MD Anderson immunologist Jim Allison awarded Nobel Prize
Jim Allison, Ph.D., chair of Immunology and executive director of the Immunotherapy Platform at The University of Texas MD Anderson Cancer Center, has been awarded the 2018 Nobel Prize in Physiology or Medicine for launching an effective new way to attack cancer by treating the immune system rather than the tumor. Allison is the first MD Anderson scientist to receive the world’s most preeminent award for outstanding discoveries in the fields of life sciences and medicine.
Celebrating Jim Allison's Nobel Prize
Jim Allison receives the Nobel Prize from King Carl XVI Gustaf of Sweden. (Pontus Lundahl/Pool Photo via AP)
Allison delivers his Nobel lecture at Karolinska Institutet in Stockholm, Friday, Dec. 7, 2018. (Credit: Christine Olsson/TT News Agency via AP)
Allison signs the bottom of a chair at Bistro Nobel in the Nobel Museum, a tradition for Nobel Prize winners. (Credit: Claudio Bresciani/TT via AP)
Allison and co-winner Tasuku Honjo, M.D., Ph.D., discuss their research at the 2018 Nobel Week news conference. (Credit: The Yomiuri Shimbun via AP Images)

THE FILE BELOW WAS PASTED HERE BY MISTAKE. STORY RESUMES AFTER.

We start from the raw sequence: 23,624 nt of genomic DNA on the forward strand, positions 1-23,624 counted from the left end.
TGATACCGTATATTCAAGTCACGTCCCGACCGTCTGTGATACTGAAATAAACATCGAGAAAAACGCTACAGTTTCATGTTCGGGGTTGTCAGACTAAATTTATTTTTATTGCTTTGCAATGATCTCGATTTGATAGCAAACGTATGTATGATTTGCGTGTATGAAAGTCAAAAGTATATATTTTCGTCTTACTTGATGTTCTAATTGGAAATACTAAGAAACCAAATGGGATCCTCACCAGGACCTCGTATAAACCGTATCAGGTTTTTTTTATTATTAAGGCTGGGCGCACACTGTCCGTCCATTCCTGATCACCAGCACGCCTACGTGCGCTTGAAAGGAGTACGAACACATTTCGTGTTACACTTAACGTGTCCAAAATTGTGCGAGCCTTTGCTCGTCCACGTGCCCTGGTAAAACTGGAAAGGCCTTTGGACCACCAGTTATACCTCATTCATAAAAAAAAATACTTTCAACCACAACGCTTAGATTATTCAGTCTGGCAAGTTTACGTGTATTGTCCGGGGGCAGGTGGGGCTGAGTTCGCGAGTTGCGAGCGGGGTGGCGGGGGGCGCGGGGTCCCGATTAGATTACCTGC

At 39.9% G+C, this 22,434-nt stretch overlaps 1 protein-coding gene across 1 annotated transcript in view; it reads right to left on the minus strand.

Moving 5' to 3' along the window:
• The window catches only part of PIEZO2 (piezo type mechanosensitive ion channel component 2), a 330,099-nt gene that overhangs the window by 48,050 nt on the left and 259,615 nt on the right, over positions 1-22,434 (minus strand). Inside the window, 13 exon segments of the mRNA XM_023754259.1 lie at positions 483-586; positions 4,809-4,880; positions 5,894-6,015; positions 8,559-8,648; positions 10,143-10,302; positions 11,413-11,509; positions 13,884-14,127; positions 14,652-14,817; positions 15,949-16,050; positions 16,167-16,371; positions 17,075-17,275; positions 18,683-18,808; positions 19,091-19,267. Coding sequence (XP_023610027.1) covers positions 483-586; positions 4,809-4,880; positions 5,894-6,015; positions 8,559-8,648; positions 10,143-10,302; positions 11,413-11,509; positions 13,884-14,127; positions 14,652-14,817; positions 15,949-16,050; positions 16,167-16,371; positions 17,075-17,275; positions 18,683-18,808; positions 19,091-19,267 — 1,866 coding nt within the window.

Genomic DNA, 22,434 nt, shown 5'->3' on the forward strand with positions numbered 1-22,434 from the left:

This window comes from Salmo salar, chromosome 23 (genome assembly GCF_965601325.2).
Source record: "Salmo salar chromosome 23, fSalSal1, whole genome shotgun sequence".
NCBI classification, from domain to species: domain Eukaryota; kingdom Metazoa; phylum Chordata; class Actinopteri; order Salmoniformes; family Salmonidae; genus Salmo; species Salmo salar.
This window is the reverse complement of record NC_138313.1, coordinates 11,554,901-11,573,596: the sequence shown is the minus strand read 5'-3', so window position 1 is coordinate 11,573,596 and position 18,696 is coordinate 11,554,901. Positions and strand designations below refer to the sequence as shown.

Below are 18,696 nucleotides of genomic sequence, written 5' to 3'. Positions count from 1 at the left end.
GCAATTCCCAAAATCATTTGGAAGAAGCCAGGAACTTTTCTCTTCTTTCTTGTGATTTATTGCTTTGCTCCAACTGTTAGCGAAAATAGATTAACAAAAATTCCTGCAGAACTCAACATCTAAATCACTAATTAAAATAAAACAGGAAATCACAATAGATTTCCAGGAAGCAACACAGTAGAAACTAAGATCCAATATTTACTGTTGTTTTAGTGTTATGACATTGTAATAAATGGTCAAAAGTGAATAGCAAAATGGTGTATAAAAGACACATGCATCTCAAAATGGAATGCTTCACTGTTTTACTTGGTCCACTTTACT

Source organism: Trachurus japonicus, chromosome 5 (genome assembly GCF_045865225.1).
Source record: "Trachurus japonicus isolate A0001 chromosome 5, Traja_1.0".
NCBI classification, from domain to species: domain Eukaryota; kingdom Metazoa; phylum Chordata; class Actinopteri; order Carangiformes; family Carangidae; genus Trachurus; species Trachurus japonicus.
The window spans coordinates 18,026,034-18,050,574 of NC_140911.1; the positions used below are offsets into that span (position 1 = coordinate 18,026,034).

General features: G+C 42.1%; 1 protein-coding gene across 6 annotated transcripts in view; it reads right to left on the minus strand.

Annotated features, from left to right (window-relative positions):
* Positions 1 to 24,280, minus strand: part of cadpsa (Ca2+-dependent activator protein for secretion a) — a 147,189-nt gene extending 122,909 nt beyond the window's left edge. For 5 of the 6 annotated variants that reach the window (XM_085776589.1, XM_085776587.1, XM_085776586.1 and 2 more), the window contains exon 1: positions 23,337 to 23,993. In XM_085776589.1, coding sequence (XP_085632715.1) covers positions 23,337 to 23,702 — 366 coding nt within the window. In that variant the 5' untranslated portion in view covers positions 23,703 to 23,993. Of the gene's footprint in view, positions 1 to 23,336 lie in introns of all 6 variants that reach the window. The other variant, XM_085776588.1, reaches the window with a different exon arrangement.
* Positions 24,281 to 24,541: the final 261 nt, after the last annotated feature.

Allison is honored by employees during MD Anderson's Nobel Prize parade.
2018 Nobel Week
During Nobel Week, Allison will participate in press conferences, give his Nobel lecture and receive his Nobel Prize.
The game changer
James Allison proved the human immune system could fight cancer, and his innovative work has earned him a lot of praise, including that of Facebook founder Mark Zuckerberg.
How does cancer immunotherapy work?
Traditionally, cancer treatment has revolved around chemotherapy, radiation and surgery. But thanks to groundbreaking immune checkpoint blockade research led by Jim Allison, Ph.D., winner of
Allison named one of TIME’s 100 most influential
MD Anderson Cancer Center Chair of Immunology Jim Allison, Ph.D., was named to the 2017 Time 100 list.
Jim Allison awarded Kovalenko medal
National Academy of Sciences awards Kovalenko medal to immunotherapy pioneer Jim Allison.
Celebrating immunotherapy’s pioneer
By finding a way to free the immune system to attack tumors, Allison invented immune checkpoint blockade, opening up an entirely new way to treat cancer.